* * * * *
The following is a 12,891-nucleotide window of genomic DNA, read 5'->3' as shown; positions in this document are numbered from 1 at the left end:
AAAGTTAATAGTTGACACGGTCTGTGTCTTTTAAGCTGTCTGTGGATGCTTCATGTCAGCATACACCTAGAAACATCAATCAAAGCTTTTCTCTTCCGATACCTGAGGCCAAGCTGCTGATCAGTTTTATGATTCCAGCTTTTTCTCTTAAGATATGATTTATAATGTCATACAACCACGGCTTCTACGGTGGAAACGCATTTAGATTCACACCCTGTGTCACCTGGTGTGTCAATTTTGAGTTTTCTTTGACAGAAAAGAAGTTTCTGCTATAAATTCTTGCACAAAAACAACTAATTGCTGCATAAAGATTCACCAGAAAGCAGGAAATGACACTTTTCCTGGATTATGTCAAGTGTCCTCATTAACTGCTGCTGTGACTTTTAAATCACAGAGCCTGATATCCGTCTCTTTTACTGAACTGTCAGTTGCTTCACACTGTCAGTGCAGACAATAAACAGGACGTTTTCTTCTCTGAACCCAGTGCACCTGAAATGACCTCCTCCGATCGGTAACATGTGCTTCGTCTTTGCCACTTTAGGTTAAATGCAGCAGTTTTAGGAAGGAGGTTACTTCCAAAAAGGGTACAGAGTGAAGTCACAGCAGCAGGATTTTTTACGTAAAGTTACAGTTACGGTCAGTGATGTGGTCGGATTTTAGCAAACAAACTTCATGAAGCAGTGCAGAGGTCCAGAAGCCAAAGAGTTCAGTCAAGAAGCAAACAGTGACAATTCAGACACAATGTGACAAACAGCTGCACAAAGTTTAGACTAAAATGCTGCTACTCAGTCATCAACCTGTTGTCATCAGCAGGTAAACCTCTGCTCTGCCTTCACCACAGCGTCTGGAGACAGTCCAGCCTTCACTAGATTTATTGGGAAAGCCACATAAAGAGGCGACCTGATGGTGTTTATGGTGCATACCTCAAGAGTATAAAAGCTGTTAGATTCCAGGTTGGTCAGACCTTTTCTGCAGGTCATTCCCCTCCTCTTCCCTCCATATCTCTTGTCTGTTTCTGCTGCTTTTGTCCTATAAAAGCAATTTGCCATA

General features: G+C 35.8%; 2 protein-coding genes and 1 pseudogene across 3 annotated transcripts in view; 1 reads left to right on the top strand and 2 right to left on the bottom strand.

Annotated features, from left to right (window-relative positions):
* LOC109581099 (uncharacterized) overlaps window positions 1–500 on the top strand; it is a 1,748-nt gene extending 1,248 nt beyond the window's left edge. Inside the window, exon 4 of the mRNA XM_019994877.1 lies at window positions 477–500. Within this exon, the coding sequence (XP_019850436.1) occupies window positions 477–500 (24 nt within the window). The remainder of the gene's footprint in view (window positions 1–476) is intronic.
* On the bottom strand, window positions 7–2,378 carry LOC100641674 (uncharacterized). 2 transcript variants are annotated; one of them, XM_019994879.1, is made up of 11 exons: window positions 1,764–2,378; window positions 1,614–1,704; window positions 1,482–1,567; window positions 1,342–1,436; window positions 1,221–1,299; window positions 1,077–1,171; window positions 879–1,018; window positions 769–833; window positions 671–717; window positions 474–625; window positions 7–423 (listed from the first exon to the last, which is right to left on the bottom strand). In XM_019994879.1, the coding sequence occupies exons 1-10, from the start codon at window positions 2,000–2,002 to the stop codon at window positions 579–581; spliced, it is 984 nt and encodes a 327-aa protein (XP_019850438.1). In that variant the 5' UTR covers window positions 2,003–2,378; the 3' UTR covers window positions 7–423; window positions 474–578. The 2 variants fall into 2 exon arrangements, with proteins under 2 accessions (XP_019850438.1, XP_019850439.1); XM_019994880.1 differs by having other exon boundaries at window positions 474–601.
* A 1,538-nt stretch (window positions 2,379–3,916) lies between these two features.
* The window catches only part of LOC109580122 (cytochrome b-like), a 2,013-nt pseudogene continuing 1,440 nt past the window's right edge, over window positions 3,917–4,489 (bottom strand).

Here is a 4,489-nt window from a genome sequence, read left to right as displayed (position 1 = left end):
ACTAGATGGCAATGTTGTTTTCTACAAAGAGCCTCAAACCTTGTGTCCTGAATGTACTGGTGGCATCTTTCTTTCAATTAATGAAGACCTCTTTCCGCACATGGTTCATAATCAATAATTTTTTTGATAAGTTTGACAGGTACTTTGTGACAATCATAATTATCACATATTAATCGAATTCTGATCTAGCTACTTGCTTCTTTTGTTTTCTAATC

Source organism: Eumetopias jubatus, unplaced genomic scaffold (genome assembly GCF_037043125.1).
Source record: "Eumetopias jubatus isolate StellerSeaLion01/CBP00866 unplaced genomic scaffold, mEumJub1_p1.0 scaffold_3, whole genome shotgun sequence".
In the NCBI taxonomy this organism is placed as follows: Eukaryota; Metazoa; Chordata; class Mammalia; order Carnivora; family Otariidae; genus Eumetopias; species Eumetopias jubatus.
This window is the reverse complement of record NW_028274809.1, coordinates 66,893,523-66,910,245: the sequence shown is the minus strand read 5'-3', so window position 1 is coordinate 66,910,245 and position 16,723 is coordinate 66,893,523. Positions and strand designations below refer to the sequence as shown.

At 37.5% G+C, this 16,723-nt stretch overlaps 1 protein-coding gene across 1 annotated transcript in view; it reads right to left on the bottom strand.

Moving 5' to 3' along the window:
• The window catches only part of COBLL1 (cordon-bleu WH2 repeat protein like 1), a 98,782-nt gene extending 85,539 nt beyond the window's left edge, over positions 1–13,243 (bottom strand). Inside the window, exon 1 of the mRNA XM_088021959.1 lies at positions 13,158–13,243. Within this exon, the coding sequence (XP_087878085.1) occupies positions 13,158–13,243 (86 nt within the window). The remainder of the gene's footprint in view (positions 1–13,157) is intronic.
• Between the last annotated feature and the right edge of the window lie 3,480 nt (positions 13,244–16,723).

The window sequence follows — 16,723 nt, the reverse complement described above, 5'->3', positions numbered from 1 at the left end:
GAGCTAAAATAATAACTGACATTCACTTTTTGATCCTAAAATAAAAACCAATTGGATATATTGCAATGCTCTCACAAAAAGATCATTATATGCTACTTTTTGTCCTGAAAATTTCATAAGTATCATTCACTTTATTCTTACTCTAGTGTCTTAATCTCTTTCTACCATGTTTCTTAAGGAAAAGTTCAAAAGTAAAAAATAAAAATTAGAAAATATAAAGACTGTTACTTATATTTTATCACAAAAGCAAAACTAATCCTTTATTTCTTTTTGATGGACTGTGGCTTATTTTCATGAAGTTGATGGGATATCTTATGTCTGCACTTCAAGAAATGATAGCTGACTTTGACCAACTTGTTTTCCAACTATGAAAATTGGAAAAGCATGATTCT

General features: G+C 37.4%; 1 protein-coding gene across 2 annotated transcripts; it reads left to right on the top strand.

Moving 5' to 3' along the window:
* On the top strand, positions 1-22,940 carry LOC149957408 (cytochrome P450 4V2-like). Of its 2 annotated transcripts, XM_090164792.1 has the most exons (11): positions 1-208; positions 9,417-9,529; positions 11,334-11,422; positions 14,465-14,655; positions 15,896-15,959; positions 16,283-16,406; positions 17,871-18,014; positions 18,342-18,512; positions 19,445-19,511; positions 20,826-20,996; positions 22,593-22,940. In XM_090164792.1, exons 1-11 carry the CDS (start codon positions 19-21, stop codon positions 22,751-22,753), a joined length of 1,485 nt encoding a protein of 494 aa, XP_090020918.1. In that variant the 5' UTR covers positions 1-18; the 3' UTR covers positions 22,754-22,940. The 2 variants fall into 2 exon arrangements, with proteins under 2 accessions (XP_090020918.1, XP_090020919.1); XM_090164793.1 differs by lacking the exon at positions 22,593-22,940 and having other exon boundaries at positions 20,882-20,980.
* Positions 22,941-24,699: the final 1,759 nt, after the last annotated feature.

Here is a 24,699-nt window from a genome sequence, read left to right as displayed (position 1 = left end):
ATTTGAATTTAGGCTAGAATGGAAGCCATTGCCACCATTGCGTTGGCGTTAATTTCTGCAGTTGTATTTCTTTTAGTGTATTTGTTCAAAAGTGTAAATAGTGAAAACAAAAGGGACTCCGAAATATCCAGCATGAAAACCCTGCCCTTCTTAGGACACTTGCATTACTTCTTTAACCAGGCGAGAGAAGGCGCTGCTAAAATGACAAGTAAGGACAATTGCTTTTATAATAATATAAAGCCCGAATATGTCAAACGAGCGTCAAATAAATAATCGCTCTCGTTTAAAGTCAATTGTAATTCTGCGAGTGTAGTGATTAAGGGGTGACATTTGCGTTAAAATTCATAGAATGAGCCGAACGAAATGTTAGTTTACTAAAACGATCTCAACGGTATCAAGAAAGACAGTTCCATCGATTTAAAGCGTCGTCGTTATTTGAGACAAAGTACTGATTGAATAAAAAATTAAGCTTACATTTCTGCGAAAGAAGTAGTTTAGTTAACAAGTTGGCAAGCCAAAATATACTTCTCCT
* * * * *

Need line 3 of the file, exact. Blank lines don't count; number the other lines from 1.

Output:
General features: G+C 35.8%; 2 protein-coding genes and 1 pseudogene across 3 annotated transcripts in view; 1 reads left to right on the top strand and 2 right to left on the bottom strand.